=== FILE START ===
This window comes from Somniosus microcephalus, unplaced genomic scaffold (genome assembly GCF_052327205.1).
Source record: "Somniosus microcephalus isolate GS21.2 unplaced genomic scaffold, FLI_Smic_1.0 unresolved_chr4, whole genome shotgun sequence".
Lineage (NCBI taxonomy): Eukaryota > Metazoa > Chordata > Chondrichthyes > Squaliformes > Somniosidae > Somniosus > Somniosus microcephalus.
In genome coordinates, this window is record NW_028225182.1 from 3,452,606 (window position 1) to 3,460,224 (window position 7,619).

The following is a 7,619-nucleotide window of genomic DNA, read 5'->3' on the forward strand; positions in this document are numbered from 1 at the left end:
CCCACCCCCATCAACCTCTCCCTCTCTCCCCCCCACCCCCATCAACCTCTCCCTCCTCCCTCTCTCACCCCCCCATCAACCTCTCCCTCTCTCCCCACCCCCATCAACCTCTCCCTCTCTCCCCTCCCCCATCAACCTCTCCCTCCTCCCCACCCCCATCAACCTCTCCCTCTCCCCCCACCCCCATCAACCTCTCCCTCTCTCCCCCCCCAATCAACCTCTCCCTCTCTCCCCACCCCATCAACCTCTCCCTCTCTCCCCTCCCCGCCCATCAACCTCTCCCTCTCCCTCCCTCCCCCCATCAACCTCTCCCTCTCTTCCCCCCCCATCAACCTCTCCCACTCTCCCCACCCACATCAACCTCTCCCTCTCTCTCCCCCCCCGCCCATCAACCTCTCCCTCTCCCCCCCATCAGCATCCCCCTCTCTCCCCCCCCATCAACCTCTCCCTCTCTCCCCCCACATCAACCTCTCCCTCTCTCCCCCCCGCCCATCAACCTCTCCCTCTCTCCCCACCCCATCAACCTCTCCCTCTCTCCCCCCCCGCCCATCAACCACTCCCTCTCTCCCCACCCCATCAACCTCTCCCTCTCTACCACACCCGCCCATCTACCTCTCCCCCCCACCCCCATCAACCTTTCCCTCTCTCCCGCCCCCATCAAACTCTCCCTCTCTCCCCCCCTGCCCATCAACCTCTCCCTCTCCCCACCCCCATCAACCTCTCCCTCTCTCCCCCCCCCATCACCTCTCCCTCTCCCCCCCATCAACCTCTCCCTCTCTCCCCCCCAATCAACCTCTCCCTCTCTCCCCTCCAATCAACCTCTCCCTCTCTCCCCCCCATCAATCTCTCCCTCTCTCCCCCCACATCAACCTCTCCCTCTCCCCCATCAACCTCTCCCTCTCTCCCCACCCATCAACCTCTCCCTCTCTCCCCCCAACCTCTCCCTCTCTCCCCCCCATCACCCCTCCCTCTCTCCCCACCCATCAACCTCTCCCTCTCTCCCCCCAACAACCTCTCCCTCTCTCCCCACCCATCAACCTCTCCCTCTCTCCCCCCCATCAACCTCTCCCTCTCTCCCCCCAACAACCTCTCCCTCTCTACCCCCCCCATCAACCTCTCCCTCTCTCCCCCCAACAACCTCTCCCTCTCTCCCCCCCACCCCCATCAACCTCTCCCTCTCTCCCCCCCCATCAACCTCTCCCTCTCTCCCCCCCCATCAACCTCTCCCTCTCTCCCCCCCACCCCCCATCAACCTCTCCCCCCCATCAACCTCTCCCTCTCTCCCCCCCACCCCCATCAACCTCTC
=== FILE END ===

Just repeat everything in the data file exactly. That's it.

This window comes from Somniosus microcephalus, unplaced genomic scaffold (genome assembly GCF_052327205.1).
Source record: "Somniosus microcephalus isolate GS21.2 unplaced genomic scaffold, FLI_Smic_1.0 unresolved_chr4, whole genome shotgun sequence".
Lineage (NCBI taxonomy): Eukaryota > Metazoa > Chordata > Chondrichthyes > Squaliformes > Somniosidae > Somniosus > Somniosus microcephalus.
In genome coordinates, this window is record NW_028225182.1 from 3,452,606 (window position 1) to 3,460,224 (window position 7,619).

The following is a 7,619-nucleotide window of genomic DNA, read 5'->3' on the forward strand; positions in this document are numbered from 1 at the left end:
CCCACCCCCATCAACCTCTCCCTCTCTCCCCCCCACCCCCATCAACCTCTCCCTCCTCCCTCTCTCACCCCCCCATCAACCTCTCCCTCTCTCCCCACCCCCATCAACCTCTCCCTCTCTCCCCTCCCCCATCAACCTCTCCCTCCTCCCCACCCCCATCAACCTCTCCCTCTCCCCCCACCCCCATCAACCTCTCCCTCTCTCCCCCCCCAATCAACCTCTCCCTCTCTCCCCACCCCATCAACCTCTCCCTCTCTCCCCTCCCCGCCCATCAACCTCTCCCTCTCCCTCCCTCCCCCCATCAACCTCTCCCTCTCTTCCCCCCCCATCAACCTCTCCCACTCTCCCCACCCACATCAACCTCTCCCTCTCTCTCCCCCCCCGCCCATCAACCTCTCCCTCTCCCCCCCATCAGCATCCCCCTCTCTCCCCCCCCATCAACCTCTCCCTCTCTCCCCCCACATCAACCTCTCCCTCTCTCCCCCCCGCCCATCAACCTCTCCCTCTCTCCCCACCCCATCAACCTCTCCCTCTCTCCCCCCCCGCCCATCAACCACTCCCTCTCTCCCCACCCCATCAACCTCTCCCTCTCTACCACACCCGCCCATCTACCTCTCCCCCCCACCCCCATCAACCTTTCCCTCTCTCCCGCCCCCATCAAACTCTCCCTCTCTCCCCCCCTGCCCATCAACCTCTCCCTCTCCCCACCCCCATCAACCTCTCCCTCTCTCCCCCCCCCATCACCTCTCCCTCTCCCCCCCATCAACCTCTCCCTCTCTCCCCCCCAATCAACCTCTCCCTCTCTCCCCTCCAATCAACCTCTCCCTCTCTCCCCCCCATCAATCTCTCCCTCTCTCCCCCCACATCAACCTCTCCCTCTCCCCCATCAACCTCTCCCTCTCTCCCCACCCATCAACCTCTCCCTCTCTCCCCCCAACCTCTCCCTCTCTCCCCCCCATCACCCCTCCCTCTCTCCCCACCCATCAACCTCTCCCTCTCTCCCCCCAACAACCTCTCCCTCTCTCCCCACCCATCAACCTCTCCCTCTCTCCCCCCCATCAACCTCTCCCTCTCTCCCCCCAACAACCTCTCCCTCTCTACCCCCCCCATCAACCTCTCCCTCTCTCCCCCCAACAACCTCTCCCTCTCTCCCCCCCACCCCCATCAACCTCTCCCTCTCTCCCCCCCCATCAACCTCTCCCTCTCTCCCCCCCCATCAACCTCTCCCTCTCTCCCCCCCACCCCCCATCAACCTCTCCCCCCCATCAACCTCTCCCTCTCTCCCCCCCACCCCCATCAACCTCTC